MOA features Embracing Diverse Voices exhibit

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Ernest Withers, Lionel Hampton, The Hippodrome, ca. 1955, gelatin silver print. Collection of the Kalamazoo Institute of Arts, Permanent Collection Fund Purchase. (Embracing Diverse Voices is organized by the Kalamazoo Institute of Arts, Kalamazoo, Michigan) 

The Museum of Art at BYU will be hosting the first Art After Dark of the Winter 2017 semester to celebrate the opening of the new exhibition “Embracing Diverse Voices: A Century of African-American Art” on Friday, Feb. 3 at 7 p.m.

Museum educator of this exhibition Lynda Palma said this exhibition is a way for people to engage in discussion.

“It is unprecedented and it is something that we have never done before,” Palma said. “African-American artists are not well represented in our collection nor have we ever had an exhibition of their works and only their works.”

The exhibition will be open through April 29.

“It is a marvelous opportunity to bring the dialogue to the forefront of racial tensions that are so timely,” Palma said. “Despite the fact, the main thrust of the civil rights movement happened in the 50s and the 60s; it is still an American issue that still needs to be discussed and it is a conversation that still needs to happen.”

Palma said the exhibition is for many audiences, but the museum especially wants BYU students to interact with the artworks and technology in the exhibition to learn more about history.

Karsten Creightney, February Flower (Self-Portrait), 2009, lithograph. Collection of the Kalamazoo Institute of Arts, Permanent Collection Fund Purchase. (Embracing Diverse Voices is organized by the Kalamazoo Institute of Arts, Kalamazoo, Michigan)

“It is important for students to know how we have gotten from where we were and where we are now and what still needs to continue to happen,” Palma said.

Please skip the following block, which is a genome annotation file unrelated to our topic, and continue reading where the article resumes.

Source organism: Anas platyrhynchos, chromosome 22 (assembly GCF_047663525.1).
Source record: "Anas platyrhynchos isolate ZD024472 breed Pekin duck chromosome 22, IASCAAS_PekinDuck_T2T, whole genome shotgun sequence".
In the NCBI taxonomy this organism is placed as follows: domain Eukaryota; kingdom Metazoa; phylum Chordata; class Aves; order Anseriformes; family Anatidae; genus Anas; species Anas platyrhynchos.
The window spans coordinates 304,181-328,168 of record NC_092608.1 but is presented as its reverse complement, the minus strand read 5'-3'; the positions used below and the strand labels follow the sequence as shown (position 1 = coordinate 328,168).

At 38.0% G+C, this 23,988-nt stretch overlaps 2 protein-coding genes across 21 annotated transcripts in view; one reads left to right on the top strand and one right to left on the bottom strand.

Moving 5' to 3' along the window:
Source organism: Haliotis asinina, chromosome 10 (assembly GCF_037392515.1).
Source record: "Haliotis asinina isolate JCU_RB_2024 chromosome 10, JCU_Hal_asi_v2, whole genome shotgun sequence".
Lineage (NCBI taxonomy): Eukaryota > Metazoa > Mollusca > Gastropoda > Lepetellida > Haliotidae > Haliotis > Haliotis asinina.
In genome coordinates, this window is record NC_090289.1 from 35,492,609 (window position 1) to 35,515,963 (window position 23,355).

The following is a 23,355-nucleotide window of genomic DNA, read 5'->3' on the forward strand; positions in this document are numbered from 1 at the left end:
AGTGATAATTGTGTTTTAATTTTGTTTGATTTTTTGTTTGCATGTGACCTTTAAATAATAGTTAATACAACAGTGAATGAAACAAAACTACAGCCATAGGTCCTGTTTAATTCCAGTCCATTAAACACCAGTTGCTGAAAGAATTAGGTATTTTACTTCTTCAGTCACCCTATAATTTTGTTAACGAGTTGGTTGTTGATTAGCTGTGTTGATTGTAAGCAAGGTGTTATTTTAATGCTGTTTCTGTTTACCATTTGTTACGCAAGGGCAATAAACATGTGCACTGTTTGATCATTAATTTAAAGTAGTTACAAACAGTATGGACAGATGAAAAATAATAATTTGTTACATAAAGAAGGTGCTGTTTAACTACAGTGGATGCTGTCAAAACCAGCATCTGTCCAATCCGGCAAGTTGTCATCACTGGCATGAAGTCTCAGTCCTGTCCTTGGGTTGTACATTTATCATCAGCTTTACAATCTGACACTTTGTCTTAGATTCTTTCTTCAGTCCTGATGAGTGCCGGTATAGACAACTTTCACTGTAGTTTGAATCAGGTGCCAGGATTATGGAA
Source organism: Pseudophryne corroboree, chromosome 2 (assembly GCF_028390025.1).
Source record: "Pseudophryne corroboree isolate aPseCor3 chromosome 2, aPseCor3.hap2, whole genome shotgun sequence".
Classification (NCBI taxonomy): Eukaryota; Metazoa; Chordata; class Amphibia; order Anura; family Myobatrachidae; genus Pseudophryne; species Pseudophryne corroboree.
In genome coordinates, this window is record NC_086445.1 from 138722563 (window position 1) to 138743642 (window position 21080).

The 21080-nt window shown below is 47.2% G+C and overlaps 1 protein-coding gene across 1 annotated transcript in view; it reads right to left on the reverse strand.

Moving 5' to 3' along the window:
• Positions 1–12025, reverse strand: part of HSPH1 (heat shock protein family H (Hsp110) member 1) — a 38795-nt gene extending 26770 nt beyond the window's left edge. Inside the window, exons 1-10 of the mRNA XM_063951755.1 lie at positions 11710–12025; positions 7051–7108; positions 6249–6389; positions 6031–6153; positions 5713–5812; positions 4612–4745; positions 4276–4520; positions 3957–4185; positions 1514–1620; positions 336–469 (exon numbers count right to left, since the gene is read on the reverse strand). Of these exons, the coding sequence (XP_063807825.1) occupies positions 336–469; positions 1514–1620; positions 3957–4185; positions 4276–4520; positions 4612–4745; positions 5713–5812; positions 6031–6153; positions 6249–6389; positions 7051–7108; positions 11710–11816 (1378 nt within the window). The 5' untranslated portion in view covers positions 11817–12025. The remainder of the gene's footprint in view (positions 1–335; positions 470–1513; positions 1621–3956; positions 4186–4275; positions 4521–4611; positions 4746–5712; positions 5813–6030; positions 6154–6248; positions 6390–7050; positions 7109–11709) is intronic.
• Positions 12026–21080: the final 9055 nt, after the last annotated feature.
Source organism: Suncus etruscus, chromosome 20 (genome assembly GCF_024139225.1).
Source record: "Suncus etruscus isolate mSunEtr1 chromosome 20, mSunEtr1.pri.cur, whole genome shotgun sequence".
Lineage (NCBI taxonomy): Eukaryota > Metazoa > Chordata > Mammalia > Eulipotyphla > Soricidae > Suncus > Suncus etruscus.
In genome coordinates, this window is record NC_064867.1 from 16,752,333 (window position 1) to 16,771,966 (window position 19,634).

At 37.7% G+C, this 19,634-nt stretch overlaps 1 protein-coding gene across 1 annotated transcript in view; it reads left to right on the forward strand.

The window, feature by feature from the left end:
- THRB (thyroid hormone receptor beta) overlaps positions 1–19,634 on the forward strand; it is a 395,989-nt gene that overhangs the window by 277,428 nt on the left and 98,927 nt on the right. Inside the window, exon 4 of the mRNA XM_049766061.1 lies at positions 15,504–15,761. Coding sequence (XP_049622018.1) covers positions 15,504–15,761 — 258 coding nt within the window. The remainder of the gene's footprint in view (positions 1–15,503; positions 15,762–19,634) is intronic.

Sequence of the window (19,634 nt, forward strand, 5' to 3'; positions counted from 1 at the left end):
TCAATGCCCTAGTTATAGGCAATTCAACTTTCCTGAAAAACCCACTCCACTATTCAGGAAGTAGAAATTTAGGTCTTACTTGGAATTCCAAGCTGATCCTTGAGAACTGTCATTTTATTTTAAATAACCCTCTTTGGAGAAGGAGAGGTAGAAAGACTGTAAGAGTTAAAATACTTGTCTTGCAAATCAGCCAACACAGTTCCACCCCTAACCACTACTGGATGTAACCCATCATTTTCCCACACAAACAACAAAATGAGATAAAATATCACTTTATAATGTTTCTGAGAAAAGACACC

Marketing and PR manager for the MOA Kylie Brooks said the exhibition is well-timed for the month of February.

“This exhibition was available for us to have here at our museum starting in February, which we thought was very appropriate for Black History Month,” Brooks said.

The Art After Dark event will be the first time the public will be able to experience this exhibition.

“We hope that these events will bring people into the museum that normally might not come to the museum,” Brooks said. “We hope that people will come have discussions and feel comfortable in the galleries and interact with artwork in a fun environment.”

This event is free and there will be refreshments. The Debra Bonner Unity Gospel Choir will be performing at 7:30 p.m. and 8:30 p.m.

Maren Hatch, a sophomore studying wild life conservation, works at the front desk and is an educational assistant at the MOA.

“When we first put up the poster announcing it here at the front desk, I had a lot of people be really excited about the exhibition and ask questions,” Hatch said.

Students can attend this event and be part of the conversation discussing freedom, race, and the civil rights movement. Palma said this event is a great way to remember the civil rights movement and how it has made America great.

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